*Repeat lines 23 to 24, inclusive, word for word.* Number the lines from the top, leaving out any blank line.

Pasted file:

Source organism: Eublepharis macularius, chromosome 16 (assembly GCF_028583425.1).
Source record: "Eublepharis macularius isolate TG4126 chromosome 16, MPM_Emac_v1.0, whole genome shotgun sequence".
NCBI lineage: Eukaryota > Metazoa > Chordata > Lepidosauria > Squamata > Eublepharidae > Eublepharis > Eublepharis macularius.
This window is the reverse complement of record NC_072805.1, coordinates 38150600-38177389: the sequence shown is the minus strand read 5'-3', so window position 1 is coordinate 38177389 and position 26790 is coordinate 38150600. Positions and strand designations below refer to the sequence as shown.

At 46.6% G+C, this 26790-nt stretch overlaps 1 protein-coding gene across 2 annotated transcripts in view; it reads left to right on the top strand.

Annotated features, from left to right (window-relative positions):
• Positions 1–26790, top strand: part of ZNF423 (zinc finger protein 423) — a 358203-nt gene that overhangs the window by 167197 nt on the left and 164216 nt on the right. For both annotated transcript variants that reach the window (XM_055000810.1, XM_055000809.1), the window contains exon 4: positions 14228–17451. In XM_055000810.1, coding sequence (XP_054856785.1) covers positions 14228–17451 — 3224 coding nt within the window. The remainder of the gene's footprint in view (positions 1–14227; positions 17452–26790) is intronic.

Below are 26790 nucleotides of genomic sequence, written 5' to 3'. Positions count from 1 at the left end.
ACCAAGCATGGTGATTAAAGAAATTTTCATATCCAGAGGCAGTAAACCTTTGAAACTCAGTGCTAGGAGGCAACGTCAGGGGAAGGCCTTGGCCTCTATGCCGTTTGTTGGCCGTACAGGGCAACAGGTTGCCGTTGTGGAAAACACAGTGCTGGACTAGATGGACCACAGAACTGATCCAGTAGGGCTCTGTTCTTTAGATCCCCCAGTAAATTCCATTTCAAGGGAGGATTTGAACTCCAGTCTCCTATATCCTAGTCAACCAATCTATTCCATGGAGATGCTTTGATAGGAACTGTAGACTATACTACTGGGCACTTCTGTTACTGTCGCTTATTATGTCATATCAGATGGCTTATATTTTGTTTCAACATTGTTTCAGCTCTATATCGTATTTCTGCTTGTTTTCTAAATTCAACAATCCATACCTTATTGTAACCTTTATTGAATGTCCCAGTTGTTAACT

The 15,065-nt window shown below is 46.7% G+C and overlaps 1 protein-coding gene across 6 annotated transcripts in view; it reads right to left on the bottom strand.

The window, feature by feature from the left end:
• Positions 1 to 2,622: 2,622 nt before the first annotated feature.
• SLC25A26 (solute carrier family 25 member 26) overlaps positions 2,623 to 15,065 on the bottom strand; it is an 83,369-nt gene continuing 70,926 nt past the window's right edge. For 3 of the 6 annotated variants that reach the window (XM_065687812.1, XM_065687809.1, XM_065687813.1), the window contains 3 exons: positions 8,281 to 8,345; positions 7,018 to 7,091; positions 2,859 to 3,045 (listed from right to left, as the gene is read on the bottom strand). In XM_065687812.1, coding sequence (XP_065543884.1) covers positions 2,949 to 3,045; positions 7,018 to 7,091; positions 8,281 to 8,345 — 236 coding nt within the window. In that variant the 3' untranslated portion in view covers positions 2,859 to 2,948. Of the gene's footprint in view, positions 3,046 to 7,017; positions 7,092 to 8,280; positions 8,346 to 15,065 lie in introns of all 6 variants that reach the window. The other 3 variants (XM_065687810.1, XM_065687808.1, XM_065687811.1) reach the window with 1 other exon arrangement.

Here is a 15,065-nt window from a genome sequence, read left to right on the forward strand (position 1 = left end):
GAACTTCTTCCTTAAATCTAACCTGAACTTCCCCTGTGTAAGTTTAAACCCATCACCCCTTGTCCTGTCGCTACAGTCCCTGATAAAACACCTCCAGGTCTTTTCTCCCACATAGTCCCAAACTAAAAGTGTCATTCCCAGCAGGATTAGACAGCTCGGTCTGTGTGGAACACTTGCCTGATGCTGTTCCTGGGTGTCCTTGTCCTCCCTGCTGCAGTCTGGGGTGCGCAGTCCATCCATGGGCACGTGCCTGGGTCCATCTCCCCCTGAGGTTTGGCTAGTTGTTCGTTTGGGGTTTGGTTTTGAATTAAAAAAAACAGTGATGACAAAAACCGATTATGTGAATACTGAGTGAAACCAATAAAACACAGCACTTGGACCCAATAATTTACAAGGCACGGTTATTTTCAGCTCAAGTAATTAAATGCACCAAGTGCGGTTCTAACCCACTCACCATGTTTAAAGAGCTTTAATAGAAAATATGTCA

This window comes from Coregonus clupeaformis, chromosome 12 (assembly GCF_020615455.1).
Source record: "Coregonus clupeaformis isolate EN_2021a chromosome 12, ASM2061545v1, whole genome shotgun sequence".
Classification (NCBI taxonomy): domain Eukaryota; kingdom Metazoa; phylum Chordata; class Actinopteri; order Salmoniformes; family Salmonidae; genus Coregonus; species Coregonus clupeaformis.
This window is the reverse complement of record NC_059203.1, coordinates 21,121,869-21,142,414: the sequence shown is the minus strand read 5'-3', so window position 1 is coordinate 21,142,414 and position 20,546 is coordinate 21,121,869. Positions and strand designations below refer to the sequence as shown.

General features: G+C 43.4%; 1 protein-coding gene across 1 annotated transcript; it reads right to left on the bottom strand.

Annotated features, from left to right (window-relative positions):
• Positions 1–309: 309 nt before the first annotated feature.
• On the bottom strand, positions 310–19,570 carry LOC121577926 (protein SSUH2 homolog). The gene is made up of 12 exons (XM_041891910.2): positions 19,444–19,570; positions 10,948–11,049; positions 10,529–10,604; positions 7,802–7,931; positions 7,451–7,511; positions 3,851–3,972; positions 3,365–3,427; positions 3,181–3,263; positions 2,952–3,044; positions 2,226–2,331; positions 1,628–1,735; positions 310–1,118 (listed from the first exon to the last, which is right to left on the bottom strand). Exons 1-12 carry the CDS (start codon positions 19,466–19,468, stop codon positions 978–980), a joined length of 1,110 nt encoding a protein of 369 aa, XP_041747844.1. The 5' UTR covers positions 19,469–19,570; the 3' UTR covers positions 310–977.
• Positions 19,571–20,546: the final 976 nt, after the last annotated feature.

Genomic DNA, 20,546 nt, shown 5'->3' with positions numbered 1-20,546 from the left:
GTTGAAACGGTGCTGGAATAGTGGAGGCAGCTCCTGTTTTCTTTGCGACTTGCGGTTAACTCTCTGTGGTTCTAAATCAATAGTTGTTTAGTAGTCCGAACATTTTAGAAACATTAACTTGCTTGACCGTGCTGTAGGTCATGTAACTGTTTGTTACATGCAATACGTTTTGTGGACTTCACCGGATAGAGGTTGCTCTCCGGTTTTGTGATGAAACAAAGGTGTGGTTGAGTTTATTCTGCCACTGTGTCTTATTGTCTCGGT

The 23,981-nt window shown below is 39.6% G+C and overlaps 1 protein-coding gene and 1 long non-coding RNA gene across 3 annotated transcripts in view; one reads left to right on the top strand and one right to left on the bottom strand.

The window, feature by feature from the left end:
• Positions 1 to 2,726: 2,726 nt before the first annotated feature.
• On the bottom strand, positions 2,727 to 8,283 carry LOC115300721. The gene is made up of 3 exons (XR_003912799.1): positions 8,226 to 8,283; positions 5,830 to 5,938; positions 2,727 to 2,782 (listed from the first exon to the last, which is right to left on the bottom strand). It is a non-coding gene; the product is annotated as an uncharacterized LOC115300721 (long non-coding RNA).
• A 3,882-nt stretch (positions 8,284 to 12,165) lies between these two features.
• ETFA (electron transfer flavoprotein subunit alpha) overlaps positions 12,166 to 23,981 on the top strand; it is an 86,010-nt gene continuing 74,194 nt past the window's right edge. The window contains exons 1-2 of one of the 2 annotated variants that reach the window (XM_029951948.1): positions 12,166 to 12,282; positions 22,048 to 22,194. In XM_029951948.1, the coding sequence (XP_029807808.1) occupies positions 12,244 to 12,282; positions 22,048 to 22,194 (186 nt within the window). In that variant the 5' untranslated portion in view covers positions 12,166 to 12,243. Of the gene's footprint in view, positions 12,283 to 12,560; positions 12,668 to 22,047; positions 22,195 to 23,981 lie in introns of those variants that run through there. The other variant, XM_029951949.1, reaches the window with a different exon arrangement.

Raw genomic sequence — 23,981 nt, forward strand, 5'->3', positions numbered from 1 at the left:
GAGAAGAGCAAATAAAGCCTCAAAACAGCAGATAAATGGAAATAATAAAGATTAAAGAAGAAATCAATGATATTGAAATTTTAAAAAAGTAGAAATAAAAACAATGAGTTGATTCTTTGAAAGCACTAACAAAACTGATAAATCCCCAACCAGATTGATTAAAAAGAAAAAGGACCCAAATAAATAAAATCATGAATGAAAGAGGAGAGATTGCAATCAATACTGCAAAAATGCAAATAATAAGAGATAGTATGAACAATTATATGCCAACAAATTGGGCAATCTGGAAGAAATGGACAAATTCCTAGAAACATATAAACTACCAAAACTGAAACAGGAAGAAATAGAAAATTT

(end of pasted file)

• On the bottom strand, positions 310–19,570 carry LOC121577926 (protein SSUH2 homolog). The gene is made up of 12 exons (XM_041891910.2): positions 19,444–19,570; positions 10,948–11,049; positions 10,529–10,604; positions 7,802–7,931; positions 7,451–7,511; positions 3,851–3,972; positions 3,365–3,427; positions 3,181–3,263; positions 2,952–3,044; positions 2,226–2,331; positions 1,628–1,735; positions 310–1,118 (listed from the first exon to the last, which is right to left on the bottom strand). Exons 1-12 carry the CDS (start codon positions 19,466–19,468, stop codon positions 978–980), a joined length of 1,110 nt encoding a protein of 369 aa, XP_041747844.1. The 5' UTR covers positions 19,469–19,570; the 3' UTR covers positions 310–977.
• Positions 19,571–20,546: the final 976 nt, after the last annotated feature.